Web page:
Hi, everyone! I opened my Etsy shop, Of Dreams and Daring, earlier this week. I’m selling hand knotted bracelets. If you read my Etsy profile, you’ll learn why… in a nutshell, it’s to inspire both others and myself.
However, I’m finding that my pricing and my passion for my reason to sell aren’t jiving together, at least not for me.
You see, my prices range from $20-$40 a bracelet. I’ve been reading Tara Gentile’s blog about pricing according to your own self-worth (among other things) for months now, and it really struck a chord with me, as someone who has struggled with her self-confidence for years. When I read about Tara’s partnering up with Adam King to start another blog about Reclaiming Wealth, I eagerly clicked over to read. Not long after, Adam wrote up a post about shoes, pricing, and the similarities they share in his mind.
That post completely blew up my perception about pricing and the relation it has with my own self-worth.
Basically, Adam says that he approaches the subject of pricing in a very objective and straightforward manner, much like how he shops for shoes: he gets clear about what he wants, why he wants it, and what the most reasonable/accessible way to make it happen would be.
The key to his method of pricing, and how he doesn’t get frozen in fear or doubt over it, is that he refrains from getting emotionally attached to his prices.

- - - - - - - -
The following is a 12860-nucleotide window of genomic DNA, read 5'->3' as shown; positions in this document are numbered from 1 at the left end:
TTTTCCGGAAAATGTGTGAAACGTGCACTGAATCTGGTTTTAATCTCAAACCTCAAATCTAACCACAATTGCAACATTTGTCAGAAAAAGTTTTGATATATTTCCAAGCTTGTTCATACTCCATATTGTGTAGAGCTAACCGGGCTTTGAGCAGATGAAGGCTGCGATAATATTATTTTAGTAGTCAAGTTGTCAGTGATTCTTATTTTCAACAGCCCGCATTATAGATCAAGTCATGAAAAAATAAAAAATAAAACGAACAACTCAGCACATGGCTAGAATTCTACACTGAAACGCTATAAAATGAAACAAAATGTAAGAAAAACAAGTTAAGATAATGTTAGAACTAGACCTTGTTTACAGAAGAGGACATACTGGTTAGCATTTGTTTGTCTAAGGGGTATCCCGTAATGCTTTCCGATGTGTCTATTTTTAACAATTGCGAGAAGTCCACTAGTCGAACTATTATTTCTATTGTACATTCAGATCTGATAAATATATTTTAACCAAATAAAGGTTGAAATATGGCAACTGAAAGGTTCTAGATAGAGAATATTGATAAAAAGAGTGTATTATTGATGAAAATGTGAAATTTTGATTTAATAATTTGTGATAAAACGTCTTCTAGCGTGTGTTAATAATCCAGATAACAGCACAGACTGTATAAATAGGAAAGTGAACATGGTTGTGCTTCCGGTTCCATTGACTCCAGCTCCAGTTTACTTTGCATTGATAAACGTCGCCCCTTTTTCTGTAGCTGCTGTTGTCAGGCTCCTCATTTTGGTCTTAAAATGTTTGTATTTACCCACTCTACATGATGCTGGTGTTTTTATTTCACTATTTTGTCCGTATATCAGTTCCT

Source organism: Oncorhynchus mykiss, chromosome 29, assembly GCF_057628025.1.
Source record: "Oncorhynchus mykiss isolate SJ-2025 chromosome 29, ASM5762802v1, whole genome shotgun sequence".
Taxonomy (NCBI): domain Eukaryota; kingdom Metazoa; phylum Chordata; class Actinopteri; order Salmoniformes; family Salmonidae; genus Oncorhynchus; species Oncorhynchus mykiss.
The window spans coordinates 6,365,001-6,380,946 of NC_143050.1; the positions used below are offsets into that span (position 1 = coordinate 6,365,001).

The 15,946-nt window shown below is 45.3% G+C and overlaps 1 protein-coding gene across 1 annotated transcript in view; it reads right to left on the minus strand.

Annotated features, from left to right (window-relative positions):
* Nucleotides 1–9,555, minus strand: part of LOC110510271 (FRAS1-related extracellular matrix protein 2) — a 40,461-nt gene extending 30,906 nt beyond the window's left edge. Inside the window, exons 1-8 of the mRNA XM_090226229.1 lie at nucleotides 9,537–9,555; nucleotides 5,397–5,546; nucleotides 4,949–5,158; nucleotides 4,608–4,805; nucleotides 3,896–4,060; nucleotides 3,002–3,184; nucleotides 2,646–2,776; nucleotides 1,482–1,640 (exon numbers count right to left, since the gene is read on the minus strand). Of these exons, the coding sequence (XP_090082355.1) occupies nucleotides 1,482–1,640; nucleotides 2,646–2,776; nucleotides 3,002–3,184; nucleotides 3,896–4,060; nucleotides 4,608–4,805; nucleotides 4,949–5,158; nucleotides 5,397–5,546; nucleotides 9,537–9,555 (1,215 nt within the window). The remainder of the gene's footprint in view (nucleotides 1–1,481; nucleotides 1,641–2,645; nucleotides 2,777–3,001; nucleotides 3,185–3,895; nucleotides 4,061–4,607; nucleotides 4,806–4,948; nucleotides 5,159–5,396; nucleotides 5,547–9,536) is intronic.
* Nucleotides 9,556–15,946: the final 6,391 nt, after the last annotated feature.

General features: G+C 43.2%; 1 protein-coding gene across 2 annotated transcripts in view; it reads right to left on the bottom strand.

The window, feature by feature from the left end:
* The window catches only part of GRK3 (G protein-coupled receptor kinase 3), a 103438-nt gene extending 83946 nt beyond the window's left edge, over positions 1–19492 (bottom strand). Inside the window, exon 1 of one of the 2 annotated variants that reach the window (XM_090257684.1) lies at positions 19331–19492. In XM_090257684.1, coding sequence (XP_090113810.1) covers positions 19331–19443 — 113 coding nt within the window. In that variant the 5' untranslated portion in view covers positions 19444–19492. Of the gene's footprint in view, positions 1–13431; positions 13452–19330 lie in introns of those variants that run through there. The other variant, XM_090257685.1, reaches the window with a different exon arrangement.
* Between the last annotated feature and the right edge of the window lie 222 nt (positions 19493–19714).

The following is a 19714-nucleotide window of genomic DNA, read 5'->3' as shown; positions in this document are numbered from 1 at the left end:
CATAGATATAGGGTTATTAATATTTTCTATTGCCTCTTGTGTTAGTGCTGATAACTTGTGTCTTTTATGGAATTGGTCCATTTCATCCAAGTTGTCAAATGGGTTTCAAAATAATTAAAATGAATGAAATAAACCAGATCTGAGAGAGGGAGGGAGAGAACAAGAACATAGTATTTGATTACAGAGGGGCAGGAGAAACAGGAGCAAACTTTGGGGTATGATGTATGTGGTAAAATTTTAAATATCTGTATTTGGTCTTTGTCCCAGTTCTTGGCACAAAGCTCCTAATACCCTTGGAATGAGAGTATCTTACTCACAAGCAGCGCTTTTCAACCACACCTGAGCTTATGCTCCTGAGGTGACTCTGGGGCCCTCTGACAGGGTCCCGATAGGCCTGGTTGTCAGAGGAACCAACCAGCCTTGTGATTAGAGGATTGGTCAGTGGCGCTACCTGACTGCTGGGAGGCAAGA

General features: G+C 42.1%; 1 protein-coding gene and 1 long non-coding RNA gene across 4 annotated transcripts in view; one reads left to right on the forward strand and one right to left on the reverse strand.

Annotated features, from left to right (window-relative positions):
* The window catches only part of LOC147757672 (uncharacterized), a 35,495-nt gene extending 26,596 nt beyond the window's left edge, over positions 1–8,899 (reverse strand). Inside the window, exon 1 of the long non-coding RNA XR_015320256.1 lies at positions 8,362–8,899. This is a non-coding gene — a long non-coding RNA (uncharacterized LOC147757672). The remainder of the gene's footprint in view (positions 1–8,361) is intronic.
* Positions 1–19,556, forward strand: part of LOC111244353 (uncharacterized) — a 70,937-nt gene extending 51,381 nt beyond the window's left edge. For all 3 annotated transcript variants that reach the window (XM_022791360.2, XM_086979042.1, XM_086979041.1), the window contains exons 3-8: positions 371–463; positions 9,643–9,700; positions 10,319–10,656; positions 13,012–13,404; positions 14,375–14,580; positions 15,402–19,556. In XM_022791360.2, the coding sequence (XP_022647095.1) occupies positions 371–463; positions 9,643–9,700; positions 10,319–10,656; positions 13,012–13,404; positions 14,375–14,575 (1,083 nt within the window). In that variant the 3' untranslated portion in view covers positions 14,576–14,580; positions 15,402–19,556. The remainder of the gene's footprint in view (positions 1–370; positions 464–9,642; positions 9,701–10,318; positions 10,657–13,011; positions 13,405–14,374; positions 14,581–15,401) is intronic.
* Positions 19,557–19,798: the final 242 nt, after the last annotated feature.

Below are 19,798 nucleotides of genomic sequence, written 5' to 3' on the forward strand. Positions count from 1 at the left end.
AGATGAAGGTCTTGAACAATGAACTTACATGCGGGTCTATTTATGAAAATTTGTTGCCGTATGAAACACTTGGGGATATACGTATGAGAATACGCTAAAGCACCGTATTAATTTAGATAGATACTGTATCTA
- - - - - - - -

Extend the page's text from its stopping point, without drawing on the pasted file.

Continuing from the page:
If you know about Tara and her thought process about pricing, you’ll know that it’s basically the polar opposite of Adam’s. Both trains of thought take a lot of effort for me to thoroughly process. Believe me, I’m still trying to.
After being thrown this screwball of a post, I felt confused and anxious to the point of getting flutteries in my stomach. I then wrote out a long, impassioned reply… after which I took a deep, pausing breath and deleted everything, because it was basically a very long-winded, “You’ve completely shattered my Tara-influenced perspective on pricing, and I don’t know whether I want to thank you or dislike you as much as my normally peaceful persona will allow!”
Then I got out my little notebook in which I’ve been jotting ideas/thoughts about my business, turned to a blank page, and wrote out:
What do I want out of my business?
- I want to be able to support myself financially.
- I want to thrive mentally/emotionally.
- I want to forge meaningful connections.
- I want to help other young people reach their own dreams, financial or other, through creative means.
- I want it to be accessible to young people.
- I don’t want to cheapen my bracelets’ value. But what if I’m actually over-estimating their value?
- I don’t want to cheap out on my vision of helping other young people. How am I going to connect with them through my bracelets with my bracelets’ current pricing? Am I disrespecting/devaluing other young folk in assuming “Oh, they can’t afford these bracelets at these prices?”
- Profit or passion. Passion or profit. Can’t I have both? How am I going to figure out that “happy medium”?